Finally, in our third section, Saul confesses his wrong. And there are three lessons for us here from Romans 12: 1) Do good to your enemy, not wrong; 2) This will lead to conviction and repentance; and 3) Do not be overcome by evil, but overcome evil with good. So, let’s look at each of these in our passage this morning.

   A. Do good to your enemy, not wrong (16-17)
      – Romans 12:20a

First of all, do good to your enemy, not wrong. Look at 1 Samuel 24:16-17:

When David finished saying this, Saul asked, “Is that your voice, David my son?” And he wept aloud. 17 “You are more righteous than I,” he said. “You have treated me well, but I have treated you badly.” (1 Samuel 24:16-17)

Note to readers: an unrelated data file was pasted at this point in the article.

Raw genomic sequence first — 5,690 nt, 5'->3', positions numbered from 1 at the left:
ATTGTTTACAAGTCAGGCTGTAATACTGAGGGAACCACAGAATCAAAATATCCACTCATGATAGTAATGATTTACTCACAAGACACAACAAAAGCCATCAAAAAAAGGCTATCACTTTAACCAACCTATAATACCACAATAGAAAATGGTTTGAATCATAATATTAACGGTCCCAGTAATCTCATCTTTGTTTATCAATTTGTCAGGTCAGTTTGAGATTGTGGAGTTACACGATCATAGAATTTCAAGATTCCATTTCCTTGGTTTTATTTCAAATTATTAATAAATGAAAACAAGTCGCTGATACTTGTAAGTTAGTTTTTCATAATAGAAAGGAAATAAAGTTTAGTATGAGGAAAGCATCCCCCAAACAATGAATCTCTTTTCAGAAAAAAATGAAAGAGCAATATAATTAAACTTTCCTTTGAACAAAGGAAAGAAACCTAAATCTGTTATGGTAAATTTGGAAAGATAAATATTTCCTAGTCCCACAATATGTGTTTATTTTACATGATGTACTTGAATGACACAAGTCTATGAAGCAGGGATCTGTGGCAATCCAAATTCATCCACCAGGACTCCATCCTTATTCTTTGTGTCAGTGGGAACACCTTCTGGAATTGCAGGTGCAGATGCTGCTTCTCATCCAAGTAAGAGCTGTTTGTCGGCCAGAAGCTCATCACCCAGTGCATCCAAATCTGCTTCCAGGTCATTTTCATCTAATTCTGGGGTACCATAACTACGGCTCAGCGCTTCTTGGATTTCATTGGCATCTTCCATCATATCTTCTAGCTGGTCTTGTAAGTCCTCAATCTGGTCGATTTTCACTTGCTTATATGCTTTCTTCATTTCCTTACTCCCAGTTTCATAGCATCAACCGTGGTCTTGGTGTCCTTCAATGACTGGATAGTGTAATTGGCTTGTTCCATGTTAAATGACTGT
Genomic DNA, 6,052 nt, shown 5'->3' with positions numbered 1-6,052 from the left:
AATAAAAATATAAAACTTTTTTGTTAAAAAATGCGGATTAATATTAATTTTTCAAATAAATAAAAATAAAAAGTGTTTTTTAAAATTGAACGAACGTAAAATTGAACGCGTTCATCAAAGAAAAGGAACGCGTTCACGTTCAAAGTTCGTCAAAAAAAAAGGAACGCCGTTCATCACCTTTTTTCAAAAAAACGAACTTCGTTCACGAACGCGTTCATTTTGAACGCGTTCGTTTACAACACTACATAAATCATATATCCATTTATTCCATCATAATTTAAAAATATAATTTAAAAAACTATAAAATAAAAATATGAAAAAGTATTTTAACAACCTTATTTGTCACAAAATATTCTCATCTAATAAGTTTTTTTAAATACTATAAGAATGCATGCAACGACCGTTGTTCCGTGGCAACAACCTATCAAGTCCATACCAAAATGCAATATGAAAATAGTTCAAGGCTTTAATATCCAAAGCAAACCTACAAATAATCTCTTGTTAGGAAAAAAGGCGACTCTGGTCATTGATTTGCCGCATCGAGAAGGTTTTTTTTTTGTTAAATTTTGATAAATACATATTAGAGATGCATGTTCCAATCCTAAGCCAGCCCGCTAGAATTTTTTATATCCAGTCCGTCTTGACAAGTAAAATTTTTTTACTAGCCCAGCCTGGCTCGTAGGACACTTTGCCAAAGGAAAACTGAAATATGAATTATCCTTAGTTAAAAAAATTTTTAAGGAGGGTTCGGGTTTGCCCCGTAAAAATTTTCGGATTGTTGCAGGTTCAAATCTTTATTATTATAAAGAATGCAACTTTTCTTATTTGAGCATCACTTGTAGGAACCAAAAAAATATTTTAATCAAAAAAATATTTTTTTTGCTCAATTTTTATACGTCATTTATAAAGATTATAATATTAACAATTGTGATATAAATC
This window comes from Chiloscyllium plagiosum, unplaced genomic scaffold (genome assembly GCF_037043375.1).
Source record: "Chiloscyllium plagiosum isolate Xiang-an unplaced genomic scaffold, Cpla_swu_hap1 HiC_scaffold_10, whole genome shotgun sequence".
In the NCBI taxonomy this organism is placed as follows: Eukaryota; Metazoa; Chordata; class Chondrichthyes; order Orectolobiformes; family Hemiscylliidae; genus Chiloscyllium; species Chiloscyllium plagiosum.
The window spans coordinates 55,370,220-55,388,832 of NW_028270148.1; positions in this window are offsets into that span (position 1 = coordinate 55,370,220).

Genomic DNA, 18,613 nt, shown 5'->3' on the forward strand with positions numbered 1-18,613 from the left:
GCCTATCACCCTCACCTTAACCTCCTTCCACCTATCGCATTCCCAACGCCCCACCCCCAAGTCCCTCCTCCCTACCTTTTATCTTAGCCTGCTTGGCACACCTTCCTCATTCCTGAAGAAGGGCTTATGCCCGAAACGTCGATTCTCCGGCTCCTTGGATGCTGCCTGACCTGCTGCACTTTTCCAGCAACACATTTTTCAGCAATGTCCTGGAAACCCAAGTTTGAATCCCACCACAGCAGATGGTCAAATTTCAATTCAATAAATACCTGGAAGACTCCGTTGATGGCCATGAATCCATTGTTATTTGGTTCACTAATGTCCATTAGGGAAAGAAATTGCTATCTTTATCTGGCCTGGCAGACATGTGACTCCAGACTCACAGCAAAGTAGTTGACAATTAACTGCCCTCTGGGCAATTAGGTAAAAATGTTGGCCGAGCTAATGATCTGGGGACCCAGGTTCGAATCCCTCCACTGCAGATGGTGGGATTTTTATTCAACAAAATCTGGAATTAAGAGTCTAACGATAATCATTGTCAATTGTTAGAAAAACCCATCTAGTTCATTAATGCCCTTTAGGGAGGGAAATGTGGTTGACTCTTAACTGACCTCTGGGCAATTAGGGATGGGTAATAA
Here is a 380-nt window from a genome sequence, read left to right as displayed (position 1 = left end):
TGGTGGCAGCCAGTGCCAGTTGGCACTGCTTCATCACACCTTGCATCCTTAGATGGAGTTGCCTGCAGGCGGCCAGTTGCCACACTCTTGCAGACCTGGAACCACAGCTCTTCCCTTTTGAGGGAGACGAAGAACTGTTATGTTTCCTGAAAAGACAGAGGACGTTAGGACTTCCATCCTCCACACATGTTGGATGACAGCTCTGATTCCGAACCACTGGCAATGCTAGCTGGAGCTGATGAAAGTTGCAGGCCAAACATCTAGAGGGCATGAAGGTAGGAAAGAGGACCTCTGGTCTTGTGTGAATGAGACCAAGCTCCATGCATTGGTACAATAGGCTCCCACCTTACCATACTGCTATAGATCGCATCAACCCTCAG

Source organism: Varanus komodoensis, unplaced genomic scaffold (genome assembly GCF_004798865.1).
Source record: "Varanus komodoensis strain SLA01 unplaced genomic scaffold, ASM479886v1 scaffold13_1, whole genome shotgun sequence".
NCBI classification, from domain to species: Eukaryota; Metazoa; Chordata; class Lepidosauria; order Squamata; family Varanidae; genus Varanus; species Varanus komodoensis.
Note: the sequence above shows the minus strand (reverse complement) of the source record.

Saul asks, “Is that your voice, David my son?” Notice Saul finally calls him “David” here instead of his usual, contemptuous “son of Jesse.” Notice Saul also calls him his son, finally reaffirming their family relationship of son-in-law and father-in-law. You can see Saul’s heart softening here for the moment.

Saul confesses that David has done good to him, not wrong. “You are more righteous than I,” he says. “You have treated me well, but I have treated you badly.” Think about it. David had done nothing wrong to Saul, and yet Saul was trying to kill him. David had done good to Saul, and Saul was returning evil for good!

But we are called to return good for evil. Instead of seeking revenge Romans 12:20 says: “On the contrary: ‘If your enemy is hungry, feed him; if he is thirsty, give him something to drink.’” (Romans 12:20a) Paul is quoting from Proverbs 26:21-22 which tells you to do good to your enemy, not wrong.